No. 18 prospect Klein adds big arm to Royals' 'pen

April 25th, 2024

KANSAS CITY -- The Royals brought in several relievers this offseason to remake the back end of their bullpen with strike throwers and veterans who can handle the moment.

But the future of that unit still rests heavily on homegrown pieces, and one arrived in Kansas City on Thursday.

The Royals called up reliever and No. 18 prospect Will Klein as the corresponding move for starter Alec Marsh being placed on the injured list. Klein’s first appearance will be his Major League debut. He got the call from Triple-A Omaha manager Mike Jirschele late Wednesday night.

“Are you serious?” Klein asked Jirschele.

“Nah, I’m just kidding,” Jirschele dead-panned.

Klein knows Jirschele’s sarcasm when he hears it, so quickly he began packing up his life in Omaha, ready to hit the road early Thursday morning to get to Kauffman Stadium in time for the afternoon series finale against the Blue Jays. He FaceTimed his wife, Carson, late Wednesday and called his mom, Brittany. His dad, Bill, didn’t answer because of the Do Not Disturb setting on his phone, so Bill woke up to a text Thursday morning. All three are making the trip to Kansas City on Thursday.

“It was cool to be able to share that with my parents, too, because they put in as much work as I did,” Klein said.

Added to the 40-man roster last November in order to protect him from the Rule 5 Draft, the 24-year-old Klein has risen through Kansas City's farm system since he was selected in the fifth round of the abridged 2020 MLB Draft out of Eastern Illinois University.

He’s built his reputation as a future back-end bullpen piece by throwing in the upper-90s, flipping in two nasty breaking balls and showing a cutter that throws hitters off balance.

With Triple-A Omaha this year, Klein has allowed just one unearned run in 11 innings over nine appearances. He’s struck out 12 and walked six, but has been more in the zone recently.

“Throwing more strikes,” Klein said when asked what has gone well to begin the year. “I’m pretty happy with that. I got a little too timid last year in the zone, giving too much credit to the hitters. … I need to attack the zone and make it harder on them to [hit]. Especially getting in my counts, make it really hard on them.”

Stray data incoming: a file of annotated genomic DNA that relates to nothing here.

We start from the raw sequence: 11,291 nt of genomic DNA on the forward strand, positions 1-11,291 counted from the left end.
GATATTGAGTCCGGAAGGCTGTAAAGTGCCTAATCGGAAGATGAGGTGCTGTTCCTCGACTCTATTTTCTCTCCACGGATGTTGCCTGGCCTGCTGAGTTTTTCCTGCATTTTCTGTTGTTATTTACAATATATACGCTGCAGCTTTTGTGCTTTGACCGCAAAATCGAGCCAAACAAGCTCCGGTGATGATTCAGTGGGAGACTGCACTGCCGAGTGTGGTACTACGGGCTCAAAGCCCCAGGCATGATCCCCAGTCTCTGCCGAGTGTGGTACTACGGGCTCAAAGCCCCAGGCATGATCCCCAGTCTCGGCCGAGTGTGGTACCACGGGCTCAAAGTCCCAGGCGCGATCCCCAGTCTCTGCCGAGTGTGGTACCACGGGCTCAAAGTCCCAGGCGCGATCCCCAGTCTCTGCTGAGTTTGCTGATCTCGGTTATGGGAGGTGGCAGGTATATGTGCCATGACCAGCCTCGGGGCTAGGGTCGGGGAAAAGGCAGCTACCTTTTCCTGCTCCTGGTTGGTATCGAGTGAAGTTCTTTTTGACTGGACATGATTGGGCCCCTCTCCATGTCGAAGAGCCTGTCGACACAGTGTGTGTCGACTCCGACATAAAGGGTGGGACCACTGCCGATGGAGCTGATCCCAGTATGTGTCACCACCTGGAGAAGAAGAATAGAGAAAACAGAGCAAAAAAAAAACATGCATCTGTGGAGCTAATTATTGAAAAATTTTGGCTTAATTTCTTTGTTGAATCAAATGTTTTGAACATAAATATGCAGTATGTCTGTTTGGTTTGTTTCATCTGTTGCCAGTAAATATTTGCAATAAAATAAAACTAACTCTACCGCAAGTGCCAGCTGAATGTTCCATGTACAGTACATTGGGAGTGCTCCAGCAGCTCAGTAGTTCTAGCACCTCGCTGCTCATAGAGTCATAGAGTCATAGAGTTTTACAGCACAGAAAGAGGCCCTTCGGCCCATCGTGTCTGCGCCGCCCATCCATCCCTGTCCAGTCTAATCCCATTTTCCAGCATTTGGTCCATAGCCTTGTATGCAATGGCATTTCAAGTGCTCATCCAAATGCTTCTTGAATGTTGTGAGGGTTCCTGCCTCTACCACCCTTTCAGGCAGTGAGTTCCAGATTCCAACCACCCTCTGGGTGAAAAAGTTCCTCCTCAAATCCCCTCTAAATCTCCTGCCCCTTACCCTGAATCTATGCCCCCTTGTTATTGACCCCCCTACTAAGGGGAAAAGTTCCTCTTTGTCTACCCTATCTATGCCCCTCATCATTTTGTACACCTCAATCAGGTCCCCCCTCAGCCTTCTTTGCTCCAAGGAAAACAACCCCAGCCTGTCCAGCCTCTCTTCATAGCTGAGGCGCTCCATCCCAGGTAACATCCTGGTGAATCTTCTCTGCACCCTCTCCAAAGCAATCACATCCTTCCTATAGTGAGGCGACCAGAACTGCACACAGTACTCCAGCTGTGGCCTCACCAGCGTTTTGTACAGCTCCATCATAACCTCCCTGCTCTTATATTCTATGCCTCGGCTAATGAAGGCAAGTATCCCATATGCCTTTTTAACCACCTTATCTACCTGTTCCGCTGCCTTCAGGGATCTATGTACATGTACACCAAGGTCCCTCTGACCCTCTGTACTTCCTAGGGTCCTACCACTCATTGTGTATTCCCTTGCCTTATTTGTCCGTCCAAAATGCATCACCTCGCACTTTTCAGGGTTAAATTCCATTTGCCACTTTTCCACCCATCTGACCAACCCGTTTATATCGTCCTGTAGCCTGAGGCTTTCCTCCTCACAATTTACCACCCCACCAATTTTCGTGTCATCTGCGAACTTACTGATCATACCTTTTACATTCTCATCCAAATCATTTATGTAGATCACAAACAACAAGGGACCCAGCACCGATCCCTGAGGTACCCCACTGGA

At 6-foot-5 and 230 pounds, Klein is also an imposing presence on the hill, his fire-red beard only the first sign of the fireball pitcher he becomes when he steps on the mound.

“He’s got big stuff,” manager Matt Quatraro said. “Upper 90s, 100 mph, two good breaking balls. Really the little bit that I got to be around him, it was more about the fearlessness he has to believe he belongs out there. He can be elite. He’s got good pitch characteristics, two breaking balls, with that velo. He needs to be in the zone, but he’s also the kind of guy who can get [opponents to] chase.”

A hard-throwing, upper-90s reliever is something the Royals bullpen lacks this year, although the results have been good without power arms. With Carlos Hernández and Jake Brentz on the injured list, the Royals are relying on strike-throwing and good defense in the late innings of games.

Klein has a chance to emerge as that power arm. The Royals likely won’t throw him into high leverage moments right away, but it wouldn’t be surprising to see him pitch his way into those situations soon enough.

All that matters to Klein, now, though, is pitching the way he knows how and helping the Royals win.

“That call was great, exciting and a dream come true,” Klein said. “But now you get here, you’ve got to go perform and do your job again. I got to take in the moment a little bit this morning, but now it’s just back to baseball.”